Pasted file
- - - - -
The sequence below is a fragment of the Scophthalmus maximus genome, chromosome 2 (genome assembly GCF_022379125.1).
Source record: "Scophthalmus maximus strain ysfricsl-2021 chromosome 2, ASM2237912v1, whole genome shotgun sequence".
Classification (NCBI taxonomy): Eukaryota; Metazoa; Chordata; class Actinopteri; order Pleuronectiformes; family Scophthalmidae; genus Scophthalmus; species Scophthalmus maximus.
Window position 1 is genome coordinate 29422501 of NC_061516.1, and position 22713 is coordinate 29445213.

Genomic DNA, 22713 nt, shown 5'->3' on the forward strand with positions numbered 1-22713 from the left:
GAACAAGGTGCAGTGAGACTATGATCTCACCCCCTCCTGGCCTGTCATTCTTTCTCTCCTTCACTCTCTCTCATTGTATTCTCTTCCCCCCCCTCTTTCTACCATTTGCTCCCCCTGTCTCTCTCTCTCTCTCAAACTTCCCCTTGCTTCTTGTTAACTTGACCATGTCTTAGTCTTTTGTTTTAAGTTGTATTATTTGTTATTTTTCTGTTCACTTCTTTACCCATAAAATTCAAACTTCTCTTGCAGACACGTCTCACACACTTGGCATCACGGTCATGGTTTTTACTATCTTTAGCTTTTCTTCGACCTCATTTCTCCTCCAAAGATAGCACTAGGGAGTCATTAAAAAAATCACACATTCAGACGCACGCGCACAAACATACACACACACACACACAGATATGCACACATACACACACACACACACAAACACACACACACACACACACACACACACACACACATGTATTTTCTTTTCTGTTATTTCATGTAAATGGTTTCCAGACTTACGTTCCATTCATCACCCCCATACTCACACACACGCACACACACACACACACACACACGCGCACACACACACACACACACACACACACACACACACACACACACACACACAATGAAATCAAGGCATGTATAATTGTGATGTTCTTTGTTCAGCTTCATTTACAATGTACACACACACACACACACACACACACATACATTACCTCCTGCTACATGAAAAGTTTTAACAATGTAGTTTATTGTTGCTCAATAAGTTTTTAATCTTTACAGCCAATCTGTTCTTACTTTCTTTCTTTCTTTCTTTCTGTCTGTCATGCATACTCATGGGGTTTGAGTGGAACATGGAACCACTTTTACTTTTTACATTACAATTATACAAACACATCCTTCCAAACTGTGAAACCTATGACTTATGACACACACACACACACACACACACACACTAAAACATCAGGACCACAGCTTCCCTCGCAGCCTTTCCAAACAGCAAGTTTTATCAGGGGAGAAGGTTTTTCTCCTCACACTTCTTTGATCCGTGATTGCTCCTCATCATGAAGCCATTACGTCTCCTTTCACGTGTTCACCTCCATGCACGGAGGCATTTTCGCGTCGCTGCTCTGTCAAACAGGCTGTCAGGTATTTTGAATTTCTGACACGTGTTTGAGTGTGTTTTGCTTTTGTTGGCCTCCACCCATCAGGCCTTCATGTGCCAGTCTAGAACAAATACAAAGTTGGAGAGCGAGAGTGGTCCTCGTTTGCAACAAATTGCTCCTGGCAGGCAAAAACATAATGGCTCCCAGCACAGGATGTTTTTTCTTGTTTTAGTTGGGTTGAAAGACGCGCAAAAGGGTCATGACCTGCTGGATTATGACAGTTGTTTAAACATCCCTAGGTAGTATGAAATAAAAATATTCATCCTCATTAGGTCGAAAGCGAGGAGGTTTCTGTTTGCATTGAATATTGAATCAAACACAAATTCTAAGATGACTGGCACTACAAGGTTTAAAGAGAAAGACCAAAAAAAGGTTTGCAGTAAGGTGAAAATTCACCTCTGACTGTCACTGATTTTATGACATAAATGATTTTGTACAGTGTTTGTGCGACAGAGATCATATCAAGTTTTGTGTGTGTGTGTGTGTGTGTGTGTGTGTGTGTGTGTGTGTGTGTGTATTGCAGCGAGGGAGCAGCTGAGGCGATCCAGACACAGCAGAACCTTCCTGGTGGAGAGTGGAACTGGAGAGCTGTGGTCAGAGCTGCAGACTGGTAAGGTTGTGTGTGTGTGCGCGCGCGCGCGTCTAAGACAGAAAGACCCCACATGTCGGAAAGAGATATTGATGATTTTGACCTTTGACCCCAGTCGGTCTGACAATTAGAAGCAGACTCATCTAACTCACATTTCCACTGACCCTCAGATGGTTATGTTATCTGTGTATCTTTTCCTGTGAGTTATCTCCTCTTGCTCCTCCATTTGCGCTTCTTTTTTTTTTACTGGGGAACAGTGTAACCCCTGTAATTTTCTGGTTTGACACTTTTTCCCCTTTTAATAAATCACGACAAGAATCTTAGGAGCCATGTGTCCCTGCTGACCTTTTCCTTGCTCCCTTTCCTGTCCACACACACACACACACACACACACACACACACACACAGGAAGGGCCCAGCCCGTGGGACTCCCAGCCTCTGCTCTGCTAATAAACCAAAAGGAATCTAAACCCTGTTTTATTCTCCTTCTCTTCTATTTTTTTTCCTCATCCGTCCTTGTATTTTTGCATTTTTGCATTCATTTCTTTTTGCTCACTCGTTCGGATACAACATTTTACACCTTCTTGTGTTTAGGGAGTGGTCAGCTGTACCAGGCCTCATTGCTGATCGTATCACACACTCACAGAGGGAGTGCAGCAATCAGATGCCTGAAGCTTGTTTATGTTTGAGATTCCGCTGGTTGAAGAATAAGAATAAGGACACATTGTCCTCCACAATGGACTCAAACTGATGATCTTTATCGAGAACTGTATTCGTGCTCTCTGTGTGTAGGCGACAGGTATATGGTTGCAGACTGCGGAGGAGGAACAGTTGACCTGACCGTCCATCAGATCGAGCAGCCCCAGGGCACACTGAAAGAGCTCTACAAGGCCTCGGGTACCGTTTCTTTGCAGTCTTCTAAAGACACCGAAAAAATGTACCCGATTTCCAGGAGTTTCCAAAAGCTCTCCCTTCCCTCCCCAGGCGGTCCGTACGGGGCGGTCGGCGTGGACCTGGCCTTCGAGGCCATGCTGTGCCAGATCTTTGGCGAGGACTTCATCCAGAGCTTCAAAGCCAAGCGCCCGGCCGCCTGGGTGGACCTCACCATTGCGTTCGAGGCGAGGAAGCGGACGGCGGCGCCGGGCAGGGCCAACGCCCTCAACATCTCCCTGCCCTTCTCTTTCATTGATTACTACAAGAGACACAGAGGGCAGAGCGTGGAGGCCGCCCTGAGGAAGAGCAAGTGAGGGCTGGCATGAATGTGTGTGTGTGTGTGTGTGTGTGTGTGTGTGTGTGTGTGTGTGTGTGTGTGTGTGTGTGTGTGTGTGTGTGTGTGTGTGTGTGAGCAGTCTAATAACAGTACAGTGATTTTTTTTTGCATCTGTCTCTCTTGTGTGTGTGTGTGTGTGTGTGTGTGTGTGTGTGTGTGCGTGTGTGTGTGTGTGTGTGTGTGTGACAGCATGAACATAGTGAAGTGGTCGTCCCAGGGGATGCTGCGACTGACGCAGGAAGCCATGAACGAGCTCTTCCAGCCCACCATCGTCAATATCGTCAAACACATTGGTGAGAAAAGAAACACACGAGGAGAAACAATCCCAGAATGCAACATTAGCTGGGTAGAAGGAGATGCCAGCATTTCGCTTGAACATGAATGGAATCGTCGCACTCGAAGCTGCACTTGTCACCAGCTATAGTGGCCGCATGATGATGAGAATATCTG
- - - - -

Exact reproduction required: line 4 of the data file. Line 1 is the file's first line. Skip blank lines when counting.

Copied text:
Window position 1 is genome coordinate 29422501 of NC_061516.1, and position 22713 is coordinate 29445213.